An increasing number of software systems today are very-large-scale software systems (VLSS) with decentralized control; support for multiple platforms; inherently conflicting requirements; continuous evolution and deployment; as well as heterogeneous, inconsistent, and changing elements (Maier 1998; Northrop et al. 2006). Such systems are often developed and evolved by heterogeneous and globally distributed teams and communities. VLSS are typically based on system-of-systems architectures comprising multiple heterogeneous systems, which evolve over many years and need to be continuously adapted to meet customer, market and technology requirements. Terms used in literature to describe VLSS include ultra-large-scale systems (Sullivan and Kazman 2008), systems-of-systems (Boehm 2006; Nielsen et al. 2015), or software ecosystems (Bosch 2009). Conventional software engineering has been compared to “building a house”, while the development and evolution of VLSS has been compared to the “development of cities”, which can typically no longer be planned, engineered, and evolved in a top-down fashion (Northrop et al. 2006). In such a context, methods for monitoring and evolution play an essential role:

Monitoring of VLSS. Ensuring the compliance of VLSS with their requirements is a necessity during evolution as organizations are not willing to use software for business-critical operations if the relationship to its requirements is vague (Robinson 2006, Maiden 2013). However, due to the size and complexity of VLSS a top-down approach to engineering and maintenance is no longer possible. For instance, the system is no longer under the control of a single stakeholder who determines a consistent set of requirements (Hall 2002). Novel approaches are required to monitor the emerging behavior of VLSS and to support the localization of problems. In particular, monitoring the performance and resource consumption of software systems is crucial to track down potential bottlenecks and software anomalies. For VLSS, performance monitoring is particularly challenging because systems might use different technologies, and user transactions can span several platform boundaries. Performance monitoring has to cooperate with the underlying levels of system software, such as the operating system, the virtual machine, or the hypervisor, to obtain relevant performance data.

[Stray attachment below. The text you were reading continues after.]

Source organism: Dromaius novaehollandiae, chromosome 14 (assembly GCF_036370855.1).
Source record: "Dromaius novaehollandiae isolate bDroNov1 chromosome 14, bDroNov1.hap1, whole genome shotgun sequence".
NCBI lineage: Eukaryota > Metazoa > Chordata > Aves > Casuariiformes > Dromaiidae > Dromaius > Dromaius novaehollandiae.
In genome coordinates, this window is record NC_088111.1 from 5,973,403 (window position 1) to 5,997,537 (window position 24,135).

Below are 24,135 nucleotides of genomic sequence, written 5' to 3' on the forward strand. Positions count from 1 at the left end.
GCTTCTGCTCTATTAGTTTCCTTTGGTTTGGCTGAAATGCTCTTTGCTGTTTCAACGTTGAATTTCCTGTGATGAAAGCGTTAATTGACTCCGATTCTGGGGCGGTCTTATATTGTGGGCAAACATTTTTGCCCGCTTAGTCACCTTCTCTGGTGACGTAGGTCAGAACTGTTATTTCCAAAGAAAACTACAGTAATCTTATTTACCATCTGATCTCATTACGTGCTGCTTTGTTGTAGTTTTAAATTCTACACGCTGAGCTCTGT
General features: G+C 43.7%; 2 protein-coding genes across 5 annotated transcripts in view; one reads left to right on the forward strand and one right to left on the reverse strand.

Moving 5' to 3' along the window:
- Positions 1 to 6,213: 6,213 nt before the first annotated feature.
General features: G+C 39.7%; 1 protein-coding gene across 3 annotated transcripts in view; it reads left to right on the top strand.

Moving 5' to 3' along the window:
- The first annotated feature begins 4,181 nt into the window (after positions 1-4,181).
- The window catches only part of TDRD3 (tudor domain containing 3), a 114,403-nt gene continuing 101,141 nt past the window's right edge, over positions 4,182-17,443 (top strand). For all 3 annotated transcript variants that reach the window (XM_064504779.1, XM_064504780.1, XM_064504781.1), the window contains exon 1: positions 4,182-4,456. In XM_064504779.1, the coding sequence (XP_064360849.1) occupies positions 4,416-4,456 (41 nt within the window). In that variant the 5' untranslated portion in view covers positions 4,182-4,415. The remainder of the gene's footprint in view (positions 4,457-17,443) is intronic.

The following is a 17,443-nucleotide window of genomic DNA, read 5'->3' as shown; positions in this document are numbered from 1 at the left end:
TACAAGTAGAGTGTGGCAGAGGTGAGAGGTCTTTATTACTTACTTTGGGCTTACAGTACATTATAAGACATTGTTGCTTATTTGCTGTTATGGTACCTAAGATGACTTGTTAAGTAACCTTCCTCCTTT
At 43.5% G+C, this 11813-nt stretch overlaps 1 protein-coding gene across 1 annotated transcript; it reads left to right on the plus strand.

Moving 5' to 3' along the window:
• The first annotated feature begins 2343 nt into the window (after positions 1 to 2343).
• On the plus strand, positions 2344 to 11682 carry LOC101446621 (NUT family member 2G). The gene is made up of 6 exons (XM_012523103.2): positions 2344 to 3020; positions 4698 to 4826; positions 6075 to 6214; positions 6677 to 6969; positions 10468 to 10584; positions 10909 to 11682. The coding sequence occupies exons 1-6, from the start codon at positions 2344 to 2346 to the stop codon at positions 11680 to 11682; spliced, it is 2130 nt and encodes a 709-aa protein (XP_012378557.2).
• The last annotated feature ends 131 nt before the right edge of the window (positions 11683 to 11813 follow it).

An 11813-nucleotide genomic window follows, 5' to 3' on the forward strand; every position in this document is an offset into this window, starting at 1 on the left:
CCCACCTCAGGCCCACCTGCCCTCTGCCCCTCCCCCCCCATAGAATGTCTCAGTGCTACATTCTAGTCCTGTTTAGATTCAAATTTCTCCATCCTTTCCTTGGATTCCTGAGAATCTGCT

Evolution of VLSS. Evolution is the rule and not the exception due to ever changing requirements, technologies, and markets. Users demand flexible systems that can be adapted rapidly and reliably to meet changing requirements, to increase performance, or to update technology. Existing VLSS represent a significant investment which needs to be preserved. Many industrial systems have a lifetime of 10-30 years and are facing continuous evolution due to changing software technology, new development methods, and business decisions driven by market situations. These challenges are specifically relevant in the context of VLSS, which comprise multiple, heterogeneous software systems that are managed and evolved independently. It is common in industrial development that different systems of the VLSS are deployed to customers over time, which then exist in many versions and variants. Customers often even evolve the systems themselves, e.g., when developing specific extensions. In software ecosystems, a whole community of (often even unknown) developers builds solutions based on a common platform. In such situations upgrading a system or parts of it at reasonable costs can become almost impossible, since both the original system and the deployed system may have evolved independently.

Research Areas

The paradigm shift from “building houses” to “building cities” requires new approaches and tools supporting monitoring and evolution. The figure shows the general themes and the specific research areas of the laboratory. We develop monitoring and evolution techniques for three different stages of VLSS development — operation and production, staging and simulation, development.

Operation and production. . The lab develops methods and tools for monitoring systems at runtime to collect data about system performance and system behavior. For instance, Module 1 has been developing an infrastructure for event-based monitoring of heterogeneous systems during commissioning and operation. Monitoring data will allow better diagnosis and more informed decisions about VLSS evolution. Module 3 has been developing non-intrusive performance and memory monitoring techniques inside Java virtual machines.

Staging and simulation. Verification and validation in a VLSS context is challenging due to complex dependencies between the systems the VLSS comprises and their complex environment. Support for staging and simulating VLSS after changes becomes vital to ensure compliance with requirements after evolving components in a VLSS. Research work in module 1 has been developing requirements-based monitoring techniques that interact with existing system simulators to assess VLSS after modifications. Another area of research is capture-and-replay techniques to assess deviations from the expected VLSS behavior.

Development. VLSS are often developed in software ecosystems in a globally distributed manner by internal and external developers based on core software platforms. In such settings, monitoring ongoing development is essential to understand what has been changed, to determine the location of features in the code, and to assess the impact of changes. In Module 2, the focus is on supporting feature-oriented development (e.g., based on program analysis and change tracking) to support VLSS evolution. This work also covers multi-level feature models in software ecosystems and techniques for model-to-code consistency.